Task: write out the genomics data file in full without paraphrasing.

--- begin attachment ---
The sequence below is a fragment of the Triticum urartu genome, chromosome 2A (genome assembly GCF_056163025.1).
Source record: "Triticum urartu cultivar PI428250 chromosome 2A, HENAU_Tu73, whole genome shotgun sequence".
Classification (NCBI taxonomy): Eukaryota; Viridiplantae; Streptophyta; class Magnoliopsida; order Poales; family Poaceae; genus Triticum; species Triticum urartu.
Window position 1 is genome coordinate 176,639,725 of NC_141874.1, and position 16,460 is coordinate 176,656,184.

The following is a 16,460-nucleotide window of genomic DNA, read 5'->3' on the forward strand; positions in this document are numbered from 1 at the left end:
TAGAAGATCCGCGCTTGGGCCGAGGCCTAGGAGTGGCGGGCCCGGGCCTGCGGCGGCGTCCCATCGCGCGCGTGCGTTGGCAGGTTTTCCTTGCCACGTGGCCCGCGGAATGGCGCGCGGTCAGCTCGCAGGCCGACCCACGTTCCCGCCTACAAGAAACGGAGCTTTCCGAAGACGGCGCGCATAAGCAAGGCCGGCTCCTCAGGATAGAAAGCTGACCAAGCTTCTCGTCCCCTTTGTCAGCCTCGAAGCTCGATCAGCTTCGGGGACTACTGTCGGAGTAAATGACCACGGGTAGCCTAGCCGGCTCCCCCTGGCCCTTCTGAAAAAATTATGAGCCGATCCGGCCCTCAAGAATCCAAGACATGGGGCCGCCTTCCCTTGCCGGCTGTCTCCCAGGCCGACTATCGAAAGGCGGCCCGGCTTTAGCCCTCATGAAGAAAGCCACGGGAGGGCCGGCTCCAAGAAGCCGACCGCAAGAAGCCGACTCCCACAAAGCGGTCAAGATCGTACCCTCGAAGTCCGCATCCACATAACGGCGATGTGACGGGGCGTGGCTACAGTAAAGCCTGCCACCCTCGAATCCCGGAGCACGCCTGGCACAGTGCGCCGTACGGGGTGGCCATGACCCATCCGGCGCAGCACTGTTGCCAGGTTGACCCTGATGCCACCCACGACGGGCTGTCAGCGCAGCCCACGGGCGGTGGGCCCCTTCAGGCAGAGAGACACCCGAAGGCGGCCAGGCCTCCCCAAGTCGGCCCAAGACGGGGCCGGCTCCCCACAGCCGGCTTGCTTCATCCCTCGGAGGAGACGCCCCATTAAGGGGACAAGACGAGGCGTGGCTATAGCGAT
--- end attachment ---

The sequence below is a fragment of the Triticum urartu genome, chromosome 2A (genome assembly GCF_056163025.1).
Source record: "Triticum urartu cultivar PI428250 chromosome 2A, HENAU_Tu73, whole genome shotgun sequence".
Classification (NCBI taxonomy): Eukaryota; Viridiplantae; Streptophyta; class Magnoliopsida; order Poales; family Poaceae; genus Triticum; species Triticum urartu.
Window position 1 is genome coordinate 176,639,725 of NC_141874.1, and position 16,460 is coordinate 176,656,184.

The following is a 16,460-nucleotide window of genomic DNA, read 5'->3' on the forward strand; positions in this document are numbered from 1 at the left end:
TAGAAGATCCGCGCTTGGGCCGAGGCCTAGGAGTGGCGGGCCCGGGCCTGCGGCGGCGTCCCATCGCGCGCGTGCGTTGGCAGGTTTTCCTTGCCACGTGGCCCGCGGAATGGCGCGCGGTCAGCTCGCAGGCCGACCCACGTTCCCGCCTACAAGAAACGGAGCTTTCCGAAGACGGCGCGCATAAGCAAGGCCGGCTCCTCAGGATAGAAAGCTGACCAAGCTTCTCGTCCCCTTTGTCAGCCTCGAAGCTCGATCAGCTTCGGGGACTACTGTCGGAGTAAATGACCACGGGTAGCCTAGCCGGCTCCCCCTGGCCCTTCTGAAAAAATTATGAGCCGATCCGGCCCTCAAGAATCCAAGACATGGGGCCGCCTTCCCTTGCCGGCTGTCTCCCAGGCCGACTATCGAAAGGCGGCCCGGCTTTAGCCCTCATGAAGAAAGCCACGGGAGGGCCGGCTCCAAGAAGCCGACCGCAAGAAGCCGACTCCCACAAAGCGGTCAAGATCGTACCCTCGAAGTCCGCATCCACATAACGGCGATGTGACGGGGCGTGGCTACAGTAAAGCCTGCCACCCTCGAATCCCGGAGCACGCCTGGCACAGTGCGCCGTACGGGGTGGCCATGACCCATCCGGCGCAGCACTGTTGCCAGGTTGACCCTGATGCCACCCACGACGGGCTGTCAGCGCAGCCCACGGGCGGTGGGCCCCTTCAGGCAGAGAGACACCCGAAGGCGGCCAGGCCTCCCCAAGTCGGCCCAAGACGGGGCCGGCTCCCCACAGCCGGCTTGCTTCATCCCTCGGAGGAGACGCCCCATTAAGGGGACAAGACGAGGCGTGGCTATAGCGAT